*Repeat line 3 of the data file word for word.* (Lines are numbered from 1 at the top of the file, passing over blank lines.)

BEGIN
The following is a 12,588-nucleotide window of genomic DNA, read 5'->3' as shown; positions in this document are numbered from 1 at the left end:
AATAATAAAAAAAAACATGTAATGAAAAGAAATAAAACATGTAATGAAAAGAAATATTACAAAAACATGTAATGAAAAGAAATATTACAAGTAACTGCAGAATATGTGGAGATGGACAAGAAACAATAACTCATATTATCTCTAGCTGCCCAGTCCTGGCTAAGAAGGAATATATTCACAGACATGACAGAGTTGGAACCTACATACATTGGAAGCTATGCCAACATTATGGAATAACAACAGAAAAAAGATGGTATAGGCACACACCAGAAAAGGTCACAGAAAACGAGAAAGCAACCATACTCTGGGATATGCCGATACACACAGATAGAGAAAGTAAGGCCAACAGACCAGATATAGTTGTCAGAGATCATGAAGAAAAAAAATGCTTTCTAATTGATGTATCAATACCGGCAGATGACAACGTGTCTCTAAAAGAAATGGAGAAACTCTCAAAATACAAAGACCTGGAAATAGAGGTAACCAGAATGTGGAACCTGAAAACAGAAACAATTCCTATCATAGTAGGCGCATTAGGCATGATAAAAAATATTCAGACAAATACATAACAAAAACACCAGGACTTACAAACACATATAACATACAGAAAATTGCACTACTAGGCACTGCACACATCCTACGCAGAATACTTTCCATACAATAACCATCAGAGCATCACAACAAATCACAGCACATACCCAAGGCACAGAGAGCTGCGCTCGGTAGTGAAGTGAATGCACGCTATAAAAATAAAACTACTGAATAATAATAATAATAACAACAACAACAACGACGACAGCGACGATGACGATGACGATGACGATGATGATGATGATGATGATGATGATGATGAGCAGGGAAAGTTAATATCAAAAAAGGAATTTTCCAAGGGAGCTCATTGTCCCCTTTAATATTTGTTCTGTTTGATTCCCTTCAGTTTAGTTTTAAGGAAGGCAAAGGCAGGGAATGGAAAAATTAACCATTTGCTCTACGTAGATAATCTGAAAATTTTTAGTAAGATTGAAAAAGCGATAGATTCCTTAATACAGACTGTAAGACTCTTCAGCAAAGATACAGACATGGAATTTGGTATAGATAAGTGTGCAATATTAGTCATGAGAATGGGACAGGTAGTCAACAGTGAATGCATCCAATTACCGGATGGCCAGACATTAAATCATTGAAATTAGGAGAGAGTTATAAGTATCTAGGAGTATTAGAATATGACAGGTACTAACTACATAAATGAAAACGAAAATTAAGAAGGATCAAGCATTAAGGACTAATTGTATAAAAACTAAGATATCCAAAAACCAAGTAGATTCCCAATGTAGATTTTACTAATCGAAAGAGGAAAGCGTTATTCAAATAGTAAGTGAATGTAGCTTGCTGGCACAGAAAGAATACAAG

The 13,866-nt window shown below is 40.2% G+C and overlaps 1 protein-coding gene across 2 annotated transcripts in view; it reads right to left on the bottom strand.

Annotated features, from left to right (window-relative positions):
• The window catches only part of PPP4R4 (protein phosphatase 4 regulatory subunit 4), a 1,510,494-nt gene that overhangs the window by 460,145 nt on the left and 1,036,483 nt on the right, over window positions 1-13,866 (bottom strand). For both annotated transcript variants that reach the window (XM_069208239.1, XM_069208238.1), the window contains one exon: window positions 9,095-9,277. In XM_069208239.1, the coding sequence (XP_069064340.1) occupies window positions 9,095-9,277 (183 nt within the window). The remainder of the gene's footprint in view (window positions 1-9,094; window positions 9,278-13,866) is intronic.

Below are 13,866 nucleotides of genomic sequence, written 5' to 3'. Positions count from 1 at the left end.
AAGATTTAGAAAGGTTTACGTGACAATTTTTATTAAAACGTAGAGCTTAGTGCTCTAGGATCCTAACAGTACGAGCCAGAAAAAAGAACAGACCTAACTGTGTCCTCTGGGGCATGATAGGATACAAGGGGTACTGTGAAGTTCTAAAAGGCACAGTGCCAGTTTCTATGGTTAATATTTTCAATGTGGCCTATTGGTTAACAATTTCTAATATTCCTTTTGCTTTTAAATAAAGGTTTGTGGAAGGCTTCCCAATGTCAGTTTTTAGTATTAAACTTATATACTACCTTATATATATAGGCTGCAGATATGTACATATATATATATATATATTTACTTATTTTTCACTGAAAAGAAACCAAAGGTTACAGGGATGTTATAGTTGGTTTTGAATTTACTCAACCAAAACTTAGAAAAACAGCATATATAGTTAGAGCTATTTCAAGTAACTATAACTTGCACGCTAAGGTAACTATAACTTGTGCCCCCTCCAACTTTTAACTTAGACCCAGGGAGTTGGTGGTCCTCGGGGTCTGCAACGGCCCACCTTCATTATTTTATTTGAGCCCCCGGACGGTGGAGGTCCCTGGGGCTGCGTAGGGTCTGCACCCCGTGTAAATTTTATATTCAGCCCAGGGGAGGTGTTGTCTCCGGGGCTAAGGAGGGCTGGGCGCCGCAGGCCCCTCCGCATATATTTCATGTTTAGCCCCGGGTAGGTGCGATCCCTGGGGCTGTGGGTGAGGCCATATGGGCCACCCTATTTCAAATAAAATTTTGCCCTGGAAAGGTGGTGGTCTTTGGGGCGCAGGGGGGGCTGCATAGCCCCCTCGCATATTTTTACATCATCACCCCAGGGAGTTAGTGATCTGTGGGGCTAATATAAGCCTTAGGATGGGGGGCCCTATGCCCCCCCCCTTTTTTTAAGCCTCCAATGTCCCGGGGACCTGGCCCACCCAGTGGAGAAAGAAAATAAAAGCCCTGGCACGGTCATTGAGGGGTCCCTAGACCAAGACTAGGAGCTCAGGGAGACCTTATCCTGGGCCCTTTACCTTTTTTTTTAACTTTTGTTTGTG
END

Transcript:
The 13,866-nt window shown below is 40.2% G+C and overlaps 1 protein-coding gene across 2 annotated transcripts in view; it reads right to left on the bottom strand.